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Drama as human rights lawyer appears in Supreme Court in traditional attire –

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There was a mild drama at the Supreme Court on Thursday as a Lagos-based human rights lawyer, Malcom Omoirhobo, appeared in court in a full traditional attire of an “Olokun priest” to attend court proceedings.

The News Agency of Nigeria reports that the Olokun deity is associated with wealth, prosperity and abundance.

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Omoirhobo said he dressed to court in that manner to exercise his fundamental human rights following the recent Supreme Court judgment that allowed all Nigerians to express their way of worship and the use of hijab in schools and public places.

The lawyer, who was robed in the traditional attire to look like an herbalist, entered the court barefooted with feathers attached to his wig.

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He also wore a gourd on his necklace with cowries and a red wrapper tied around his waist.

He said he has the right to come to the court in his traditional regalia without any harassment in line with the judgment.

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The court proceedings were abruptly stopped when the presiding justice suddenly announced that they would be going for a short break, though it could not be immediately ascertained what was responsible for the short break.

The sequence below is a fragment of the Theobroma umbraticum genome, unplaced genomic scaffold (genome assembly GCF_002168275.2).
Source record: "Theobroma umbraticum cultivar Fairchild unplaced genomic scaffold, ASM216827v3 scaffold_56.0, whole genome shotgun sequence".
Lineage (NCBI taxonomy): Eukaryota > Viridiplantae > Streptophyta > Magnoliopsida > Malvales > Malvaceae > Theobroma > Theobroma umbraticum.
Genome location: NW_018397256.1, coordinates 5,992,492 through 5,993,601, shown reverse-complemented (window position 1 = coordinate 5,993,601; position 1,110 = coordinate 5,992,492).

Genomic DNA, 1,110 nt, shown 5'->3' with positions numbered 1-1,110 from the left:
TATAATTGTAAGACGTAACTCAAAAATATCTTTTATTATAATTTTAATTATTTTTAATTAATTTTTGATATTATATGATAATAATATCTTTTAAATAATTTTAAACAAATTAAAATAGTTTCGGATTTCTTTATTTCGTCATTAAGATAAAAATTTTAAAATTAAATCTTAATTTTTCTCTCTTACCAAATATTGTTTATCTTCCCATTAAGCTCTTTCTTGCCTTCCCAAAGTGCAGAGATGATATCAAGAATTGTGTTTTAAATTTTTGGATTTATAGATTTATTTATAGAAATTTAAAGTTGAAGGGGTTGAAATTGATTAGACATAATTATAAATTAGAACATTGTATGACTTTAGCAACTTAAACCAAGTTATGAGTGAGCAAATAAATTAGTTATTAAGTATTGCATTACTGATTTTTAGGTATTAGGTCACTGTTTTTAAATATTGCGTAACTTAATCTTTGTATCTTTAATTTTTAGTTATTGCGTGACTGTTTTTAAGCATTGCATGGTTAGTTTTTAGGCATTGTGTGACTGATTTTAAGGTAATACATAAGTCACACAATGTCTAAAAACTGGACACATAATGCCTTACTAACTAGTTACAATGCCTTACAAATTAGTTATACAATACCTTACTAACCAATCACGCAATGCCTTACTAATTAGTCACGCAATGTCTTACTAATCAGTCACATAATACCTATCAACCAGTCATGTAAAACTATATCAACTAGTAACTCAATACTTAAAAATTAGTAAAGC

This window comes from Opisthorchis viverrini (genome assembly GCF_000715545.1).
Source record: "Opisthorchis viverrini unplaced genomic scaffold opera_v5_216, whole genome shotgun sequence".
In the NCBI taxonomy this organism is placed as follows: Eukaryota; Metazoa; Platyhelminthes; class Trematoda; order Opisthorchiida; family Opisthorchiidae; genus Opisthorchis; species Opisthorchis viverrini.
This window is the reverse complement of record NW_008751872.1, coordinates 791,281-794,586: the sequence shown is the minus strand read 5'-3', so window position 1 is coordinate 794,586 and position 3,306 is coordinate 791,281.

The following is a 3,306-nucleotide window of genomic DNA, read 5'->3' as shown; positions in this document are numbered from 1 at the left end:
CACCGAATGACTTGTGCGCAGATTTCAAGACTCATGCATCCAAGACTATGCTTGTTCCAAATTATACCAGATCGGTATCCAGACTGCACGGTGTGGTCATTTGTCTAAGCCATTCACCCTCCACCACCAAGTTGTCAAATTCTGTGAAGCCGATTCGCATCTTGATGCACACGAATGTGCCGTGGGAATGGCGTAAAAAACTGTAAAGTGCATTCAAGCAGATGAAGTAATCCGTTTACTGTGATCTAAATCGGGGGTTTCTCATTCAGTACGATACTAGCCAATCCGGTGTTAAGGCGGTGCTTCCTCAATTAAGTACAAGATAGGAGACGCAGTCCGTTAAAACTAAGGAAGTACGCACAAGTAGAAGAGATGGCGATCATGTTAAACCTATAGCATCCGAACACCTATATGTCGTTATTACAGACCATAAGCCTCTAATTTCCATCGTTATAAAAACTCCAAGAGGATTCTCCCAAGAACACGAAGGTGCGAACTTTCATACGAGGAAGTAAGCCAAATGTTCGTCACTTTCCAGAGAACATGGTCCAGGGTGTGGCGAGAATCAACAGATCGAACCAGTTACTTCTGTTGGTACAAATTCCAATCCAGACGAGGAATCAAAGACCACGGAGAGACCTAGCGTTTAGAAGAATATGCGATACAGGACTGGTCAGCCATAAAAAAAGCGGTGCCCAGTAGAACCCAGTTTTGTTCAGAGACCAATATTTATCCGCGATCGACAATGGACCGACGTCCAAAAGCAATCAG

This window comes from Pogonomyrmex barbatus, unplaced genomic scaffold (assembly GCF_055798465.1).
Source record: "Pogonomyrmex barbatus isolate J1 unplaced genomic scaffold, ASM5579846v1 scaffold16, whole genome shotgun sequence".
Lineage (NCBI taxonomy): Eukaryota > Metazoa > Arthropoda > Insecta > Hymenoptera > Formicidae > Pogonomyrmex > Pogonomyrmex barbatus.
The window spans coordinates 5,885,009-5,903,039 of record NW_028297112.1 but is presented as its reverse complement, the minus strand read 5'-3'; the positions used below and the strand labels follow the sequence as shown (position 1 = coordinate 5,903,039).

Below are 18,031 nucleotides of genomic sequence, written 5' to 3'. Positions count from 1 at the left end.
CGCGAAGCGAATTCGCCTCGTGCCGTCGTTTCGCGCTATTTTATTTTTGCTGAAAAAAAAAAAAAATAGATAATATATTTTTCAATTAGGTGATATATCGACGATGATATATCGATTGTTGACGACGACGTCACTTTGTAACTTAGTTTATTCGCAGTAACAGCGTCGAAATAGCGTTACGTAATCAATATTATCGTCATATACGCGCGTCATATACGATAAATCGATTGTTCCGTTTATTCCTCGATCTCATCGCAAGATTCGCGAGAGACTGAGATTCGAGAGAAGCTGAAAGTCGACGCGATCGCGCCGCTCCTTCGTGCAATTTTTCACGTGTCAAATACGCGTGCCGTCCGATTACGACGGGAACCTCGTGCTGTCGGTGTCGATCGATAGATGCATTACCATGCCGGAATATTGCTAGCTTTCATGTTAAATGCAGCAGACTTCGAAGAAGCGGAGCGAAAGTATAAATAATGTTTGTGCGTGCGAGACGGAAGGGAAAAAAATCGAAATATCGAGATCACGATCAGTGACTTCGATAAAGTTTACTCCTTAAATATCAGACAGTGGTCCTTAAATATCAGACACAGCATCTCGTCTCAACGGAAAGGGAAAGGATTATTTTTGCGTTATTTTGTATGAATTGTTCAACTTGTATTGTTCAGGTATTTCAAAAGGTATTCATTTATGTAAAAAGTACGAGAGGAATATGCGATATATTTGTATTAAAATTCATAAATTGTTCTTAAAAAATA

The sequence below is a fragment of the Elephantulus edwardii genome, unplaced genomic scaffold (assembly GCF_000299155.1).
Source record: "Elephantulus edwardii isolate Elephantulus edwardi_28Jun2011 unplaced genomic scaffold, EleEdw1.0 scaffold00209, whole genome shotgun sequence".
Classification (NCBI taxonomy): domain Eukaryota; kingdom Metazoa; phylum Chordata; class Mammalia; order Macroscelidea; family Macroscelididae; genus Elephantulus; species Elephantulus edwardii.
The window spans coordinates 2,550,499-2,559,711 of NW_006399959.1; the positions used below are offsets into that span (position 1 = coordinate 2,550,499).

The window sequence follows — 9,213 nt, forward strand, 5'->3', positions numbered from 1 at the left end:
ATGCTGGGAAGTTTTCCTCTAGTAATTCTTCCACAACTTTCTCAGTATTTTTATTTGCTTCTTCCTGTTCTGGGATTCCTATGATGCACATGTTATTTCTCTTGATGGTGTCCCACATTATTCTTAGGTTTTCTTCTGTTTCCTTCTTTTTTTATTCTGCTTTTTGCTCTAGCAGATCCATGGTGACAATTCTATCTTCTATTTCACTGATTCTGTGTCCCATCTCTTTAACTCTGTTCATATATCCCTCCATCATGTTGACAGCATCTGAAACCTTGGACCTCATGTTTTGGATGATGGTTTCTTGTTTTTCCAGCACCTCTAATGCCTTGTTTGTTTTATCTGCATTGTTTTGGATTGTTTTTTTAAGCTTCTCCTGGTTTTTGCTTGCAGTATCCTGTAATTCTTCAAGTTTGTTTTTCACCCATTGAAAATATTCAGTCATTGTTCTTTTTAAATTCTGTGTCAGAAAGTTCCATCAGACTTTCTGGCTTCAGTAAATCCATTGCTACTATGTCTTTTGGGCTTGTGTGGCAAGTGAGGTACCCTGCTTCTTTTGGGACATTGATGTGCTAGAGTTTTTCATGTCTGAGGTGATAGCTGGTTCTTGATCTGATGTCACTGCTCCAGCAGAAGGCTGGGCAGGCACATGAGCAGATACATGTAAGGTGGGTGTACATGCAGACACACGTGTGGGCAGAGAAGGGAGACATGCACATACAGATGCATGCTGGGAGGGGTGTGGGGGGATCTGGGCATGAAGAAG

The situation attracted a large crowd who thronged the courtroom to catch a glimpse as people were seen using their mobile phones to take his pictures.

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Omoirhobo said he was very grateful to the apex court for the very resounding decision that promotes Section 38 of the constitution.

He said: “That is our right to freedom of thought, conscience and religion.

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“We are free to express our way of worship in our schools and in our courts.

“That decision was reached on Friday and that has encouraged me.

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“Because I am a traditionalist and this is the way I worship.

“Based on the decision of the Supreme Court, this is how I will be dressing henceforth in court because I am a strong adherent to Olokun, the god of rivers.”

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Omoirhobo said the implication of the judgement was that every Nigerian, including doctors, police, military, students and journalists, can now wear their mode of worship in public places.

He added that he was not against the judgement rather he was happy with the decision because it strengthened and enriched the rights of all Nigerians as stipulated in the 1999 Constitution of the Federal Republic of Nigeria as amended.

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